Formerly known as "Creepy-chusetts, Strange-chusetts".

Sunday, June 23, 2013

Quabbin Park Cemetery, Ware

More than a thousand structures were dismantled — homes, barns, churches, schools, stores. Workers painstakingly removed 7,613 graves and re-interred the dead in a new cemetery.*

Before the completion of the Quabbin Reservoir in 1938, towns of Dana, Greenwich, Prescott, and Enfiled as well as the numerous villages and communities prepared for the day their memories would sunken into the bottom of the reservoir.  More than seventy-five thousand graves in those communities were dug up and relocated to the Quabbin Park Cemetery in Ware.

You might be interested in my past post about the abandoned town of Dana: The Vaughn House, Dana

Locate Quabbin Park Cemetery: Map

*Mass Moments: Quabbin Reservoir:


  1. So what's the story with the little heads with wings on the top of tomb stones here in New England? Do you know?

  2. I thought of know but gotta research...

    Here we are: that's either death's head or cherub. The former is prevalent throughout the 18th century. The latter is around only a brief period during the late 18th century, eventually taken over by the ubiquitous "urn and willow" symbol (boring!)

    Puritans thought the cherub motif verging on idolatry because its imagery suggests one's attachment to "heavenly beings." Some see the cherub motif as the sign of liberal ideology. i.e the Great Awakening.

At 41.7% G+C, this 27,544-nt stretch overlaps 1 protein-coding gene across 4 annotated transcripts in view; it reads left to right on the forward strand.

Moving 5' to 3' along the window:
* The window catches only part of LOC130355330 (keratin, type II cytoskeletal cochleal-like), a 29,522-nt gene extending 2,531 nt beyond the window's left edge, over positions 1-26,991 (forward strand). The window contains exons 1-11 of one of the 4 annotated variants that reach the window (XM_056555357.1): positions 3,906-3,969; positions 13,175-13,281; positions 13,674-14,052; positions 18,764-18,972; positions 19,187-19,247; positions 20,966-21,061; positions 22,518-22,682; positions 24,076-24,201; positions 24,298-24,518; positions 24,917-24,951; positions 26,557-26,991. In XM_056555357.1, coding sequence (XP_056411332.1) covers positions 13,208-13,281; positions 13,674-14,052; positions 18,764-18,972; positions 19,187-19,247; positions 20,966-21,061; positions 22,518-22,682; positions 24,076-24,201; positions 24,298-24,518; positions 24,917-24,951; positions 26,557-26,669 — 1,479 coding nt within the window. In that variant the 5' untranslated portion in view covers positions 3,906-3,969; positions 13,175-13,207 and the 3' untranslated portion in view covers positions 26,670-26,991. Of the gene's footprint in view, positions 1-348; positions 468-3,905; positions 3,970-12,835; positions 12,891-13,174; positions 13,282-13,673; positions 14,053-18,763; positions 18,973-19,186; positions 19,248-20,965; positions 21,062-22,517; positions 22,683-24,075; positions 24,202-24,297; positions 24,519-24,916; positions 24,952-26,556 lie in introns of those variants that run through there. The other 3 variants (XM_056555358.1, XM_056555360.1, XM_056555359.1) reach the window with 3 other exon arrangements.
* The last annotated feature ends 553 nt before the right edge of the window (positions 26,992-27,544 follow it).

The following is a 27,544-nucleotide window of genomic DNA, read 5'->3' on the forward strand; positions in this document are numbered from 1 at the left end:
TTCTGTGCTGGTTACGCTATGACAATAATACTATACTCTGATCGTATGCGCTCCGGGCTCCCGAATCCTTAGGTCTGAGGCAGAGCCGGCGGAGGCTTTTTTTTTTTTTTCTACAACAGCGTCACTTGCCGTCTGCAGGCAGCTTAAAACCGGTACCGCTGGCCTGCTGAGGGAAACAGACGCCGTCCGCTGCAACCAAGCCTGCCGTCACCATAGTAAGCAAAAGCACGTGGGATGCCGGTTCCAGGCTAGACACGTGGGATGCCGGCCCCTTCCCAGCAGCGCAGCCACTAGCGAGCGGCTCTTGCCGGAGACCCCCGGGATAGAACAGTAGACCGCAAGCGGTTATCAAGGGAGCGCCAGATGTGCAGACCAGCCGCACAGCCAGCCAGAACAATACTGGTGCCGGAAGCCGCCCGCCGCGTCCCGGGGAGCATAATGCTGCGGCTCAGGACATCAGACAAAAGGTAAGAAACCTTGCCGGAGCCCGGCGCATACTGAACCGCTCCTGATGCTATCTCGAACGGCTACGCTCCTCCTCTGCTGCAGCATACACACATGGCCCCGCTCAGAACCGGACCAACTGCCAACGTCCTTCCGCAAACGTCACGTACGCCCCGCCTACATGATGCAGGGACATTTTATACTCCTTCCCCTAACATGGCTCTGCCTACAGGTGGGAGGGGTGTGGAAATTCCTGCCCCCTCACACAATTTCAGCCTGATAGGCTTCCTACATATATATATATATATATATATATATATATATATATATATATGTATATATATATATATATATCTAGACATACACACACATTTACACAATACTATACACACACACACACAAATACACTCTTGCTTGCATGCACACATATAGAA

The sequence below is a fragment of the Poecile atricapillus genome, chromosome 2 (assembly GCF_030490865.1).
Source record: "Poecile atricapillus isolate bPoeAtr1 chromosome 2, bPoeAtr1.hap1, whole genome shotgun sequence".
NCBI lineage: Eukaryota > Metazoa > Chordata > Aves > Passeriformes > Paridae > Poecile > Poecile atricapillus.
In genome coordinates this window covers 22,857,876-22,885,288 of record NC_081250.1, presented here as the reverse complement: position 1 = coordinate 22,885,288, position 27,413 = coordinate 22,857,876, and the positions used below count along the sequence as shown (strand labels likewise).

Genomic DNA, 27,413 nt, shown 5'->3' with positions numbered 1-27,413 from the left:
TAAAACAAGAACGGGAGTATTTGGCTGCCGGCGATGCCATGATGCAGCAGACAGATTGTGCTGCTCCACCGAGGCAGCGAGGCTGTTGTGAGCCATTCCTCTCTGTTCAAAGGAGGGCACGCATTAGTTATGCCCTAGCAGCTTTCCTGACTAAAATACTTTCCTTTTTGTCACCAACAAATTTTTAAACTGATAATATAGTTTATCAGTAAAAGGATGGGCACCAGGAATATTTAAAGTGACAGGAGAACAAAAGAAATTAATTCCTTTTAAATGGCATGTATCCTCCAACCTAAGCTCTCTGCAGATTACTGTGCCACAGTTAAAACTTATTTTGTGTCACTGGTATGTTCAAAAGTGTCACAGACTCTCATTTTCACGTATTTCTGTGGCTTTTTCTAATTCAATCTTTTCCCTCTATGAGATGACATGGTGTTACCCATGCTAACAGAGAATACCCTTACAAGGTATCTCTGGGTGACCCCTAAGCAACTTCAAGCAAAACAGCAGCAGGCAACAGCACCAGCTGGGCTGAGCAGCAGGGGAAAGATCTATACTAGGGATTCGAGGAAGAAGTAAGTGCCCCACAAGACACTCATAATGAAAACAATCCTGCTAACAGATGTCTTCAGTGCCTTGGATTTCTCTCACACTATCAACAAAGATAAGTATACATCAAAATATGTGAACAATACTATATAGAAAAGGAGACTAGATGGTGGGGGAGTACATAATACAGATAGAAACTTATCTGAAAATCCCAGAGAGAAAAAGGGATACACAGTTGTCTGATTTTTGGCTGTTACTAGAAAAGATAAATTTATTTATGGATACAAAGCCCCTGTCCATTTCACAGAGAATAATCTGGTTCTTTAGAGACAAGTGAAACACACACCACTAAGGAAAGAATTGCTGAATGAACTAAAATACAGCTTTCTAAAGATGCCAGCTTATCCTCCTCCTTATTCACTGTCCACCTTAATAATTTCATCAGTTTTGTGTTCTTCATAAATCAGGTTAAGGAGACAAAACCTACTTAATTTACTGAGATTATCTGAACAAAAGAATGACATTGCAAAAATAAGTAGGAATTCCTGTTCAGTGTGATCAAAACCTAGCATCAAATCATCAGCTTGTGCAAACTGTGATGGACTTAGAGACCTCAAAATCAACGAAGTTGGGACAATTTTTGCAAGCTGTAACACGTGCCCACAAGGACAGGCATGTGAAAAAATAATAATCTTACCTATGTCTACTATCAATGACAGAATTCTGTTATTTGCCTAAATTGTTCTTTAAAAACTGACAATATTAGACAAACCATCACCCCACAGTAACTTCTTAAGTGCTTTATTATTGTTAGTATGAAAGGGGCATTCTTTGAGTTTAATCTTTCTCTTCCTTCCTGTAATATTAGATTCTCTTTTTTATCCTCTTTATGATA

You can take a look at this:

    Or go to the Umass archive for this: (Geez, Allan Ludwig is a big deal. Gotta see his collection while I'm around!)

  3. I love that it can be either a death head or a cherub. Such different meanings between the two!

    Speaking of willows. I once called in sick to my doctoral program (okay, more than once) and did a little exploring. I found this amazing cemetery in rural New Hampshire that had an iron fence that was designed to look like a willow. It was such amazing artistry in the iron work. Wish I had a camera that day (or remember where it was!).

  4. Oh, you gotta locate the cemetery, take photos, and show them to me!!

    Or it might have been a cemetery in another dimension...Or it was an illusion...

    Now I'm looking at my 4th picture. I think it's a modified death's head but also looks like a unibrowed gray. I know the flowers on the sides are called "rosette" and have something to do with the ancestral location. Can't remember more than that.

  5. Update: Rossette is a "vexing" motif to interpret because of its abstract quality and the total lack of written explanation. The whirled rosettes in the 4th picture have an association with soul effigy; in this case, the death's head. An interesting association, but nobody seems to know why.

    --From Allan Ludwig, "Graven Images," p.225-226